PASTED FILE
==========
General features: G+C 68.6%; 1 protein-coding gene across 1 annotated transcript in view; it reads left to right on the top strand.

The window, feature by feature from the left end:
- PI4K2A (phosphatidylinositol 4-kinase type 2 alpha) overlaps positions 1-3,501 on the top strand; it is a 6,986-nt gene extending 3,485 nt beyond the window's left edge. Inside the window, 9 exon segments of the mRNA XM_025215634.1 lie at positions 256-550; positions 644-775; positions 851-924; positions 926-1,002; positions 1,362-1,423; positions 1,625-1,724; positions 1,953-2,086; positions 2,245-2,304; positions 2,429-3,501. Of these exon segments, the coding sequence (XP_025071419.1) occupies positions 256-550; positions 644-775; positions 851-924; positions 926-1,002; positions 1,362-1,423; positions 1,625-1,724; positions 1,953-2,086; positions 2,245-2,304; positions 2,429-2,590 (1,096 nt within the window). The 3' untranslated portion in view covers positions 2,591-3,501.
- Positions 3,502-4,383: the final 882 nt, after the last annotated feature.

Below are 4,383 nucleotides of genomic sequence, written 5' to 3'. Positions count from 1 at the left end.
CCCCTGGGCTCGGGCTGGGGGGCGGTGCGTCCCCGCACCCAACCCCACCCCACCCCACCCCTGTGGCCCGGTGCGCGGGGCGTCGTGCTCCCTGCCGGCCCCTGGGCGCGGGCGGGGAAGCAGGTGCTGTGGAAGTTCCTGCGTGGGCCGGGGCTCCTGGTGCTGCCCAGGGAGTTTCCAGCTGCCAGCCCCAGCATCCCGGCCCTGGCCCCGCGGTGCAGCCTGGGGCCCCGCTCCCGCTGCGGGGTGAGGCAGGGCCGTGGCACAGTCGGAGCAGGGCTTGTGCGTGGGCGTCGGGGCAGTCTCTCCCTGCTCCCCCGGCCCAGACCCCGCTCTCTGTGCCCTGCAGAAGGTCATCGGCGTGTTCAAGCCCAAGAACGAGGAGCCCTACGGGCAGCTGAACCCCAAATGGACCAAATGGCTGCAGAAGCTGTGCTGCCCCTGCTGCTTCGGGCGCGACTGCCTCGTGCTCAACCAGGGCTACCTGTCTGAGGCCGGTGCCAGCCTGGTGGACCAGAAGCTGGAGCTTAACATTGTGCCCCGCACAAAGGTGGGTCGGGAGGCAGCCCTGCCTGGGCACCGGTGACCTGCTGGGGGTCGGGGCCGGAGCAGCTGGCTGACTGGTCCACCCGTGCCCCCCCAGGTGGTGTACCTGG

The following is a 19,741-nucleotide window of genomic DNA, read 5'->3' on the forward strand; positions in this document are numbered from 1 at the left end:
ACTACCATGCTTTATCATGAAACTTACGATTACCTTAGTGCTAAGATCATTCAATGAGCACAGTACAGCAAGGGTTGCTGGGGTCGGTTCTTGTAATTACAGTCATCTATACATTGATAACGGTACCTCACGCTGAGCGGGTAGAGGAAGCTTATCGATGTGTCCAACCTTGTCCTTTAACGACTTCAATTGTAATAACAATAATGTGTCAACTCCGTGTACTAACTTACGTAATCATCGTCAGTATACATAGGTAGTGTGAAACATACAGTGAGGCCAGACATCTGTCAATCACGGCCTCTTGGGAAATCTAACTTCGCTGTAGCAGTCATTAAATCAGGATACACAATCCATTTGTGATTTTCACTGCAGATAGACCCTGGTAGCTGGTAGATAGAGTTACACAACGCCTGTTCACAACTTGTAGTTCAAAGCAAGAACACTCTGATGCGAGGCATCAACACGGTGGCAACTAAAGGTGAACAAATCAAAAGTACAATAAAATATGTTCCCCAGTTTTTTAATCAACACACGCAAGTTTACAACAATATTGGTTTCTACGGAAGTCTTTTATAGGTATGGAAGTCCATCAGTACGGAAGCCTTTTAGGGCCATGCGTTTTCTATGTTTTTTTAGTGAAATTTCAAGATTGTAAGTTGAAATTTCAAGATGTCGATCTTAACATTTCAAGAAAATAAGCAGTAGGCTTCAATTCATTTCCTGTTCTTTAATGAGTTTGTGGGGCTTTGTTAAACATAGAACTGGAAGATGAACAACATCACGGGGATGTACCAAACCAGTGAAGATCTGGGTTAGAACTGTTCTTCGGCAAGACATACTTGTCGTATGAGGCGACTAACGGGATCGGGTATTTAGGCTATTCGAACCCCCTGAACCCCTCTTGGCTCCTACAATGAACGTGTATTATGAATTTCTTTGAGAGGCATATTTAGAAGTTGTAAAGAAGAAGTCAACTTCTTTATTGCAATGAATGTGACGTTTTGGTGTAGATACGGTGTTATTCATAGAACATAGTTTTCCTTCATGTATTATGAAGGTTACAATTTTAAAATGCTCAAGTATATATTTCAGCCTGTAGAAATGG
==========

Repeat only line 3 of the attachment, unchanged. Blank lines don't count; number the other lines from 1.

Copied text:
- PI4K2A (phosphatidylinositol 4-kinase type 2 alpha) overlaps positions 1-3,501 on the top strand; it is a 6,986-nt gene extending 3,485 nt beyond the window's left edge. Inside the window, 9 exon segments of the mRNA XM_025215634.1 lie at positions 256-550; positions 644-775; positions 851-924; positions 926-1,002; positions 1,362-1,423; positions 1,625-1,724; positions 1,953-2,086; positions 2,245-2,304; positions 2,429-3,501. Of these exon segments, the coding sequence (XP_025071419.1) occupies positions 256-550; positions 644-775; positions 851-924; positions 926-1,002; positions 1,362-1,423; positions 1,625-1,724; positions 1,953-2,086; positions 2,245-2,304; positions 2,429-2,590 (1,096 nt within the window). The 3' untranslated portion in view covers positions 2,591-3,501.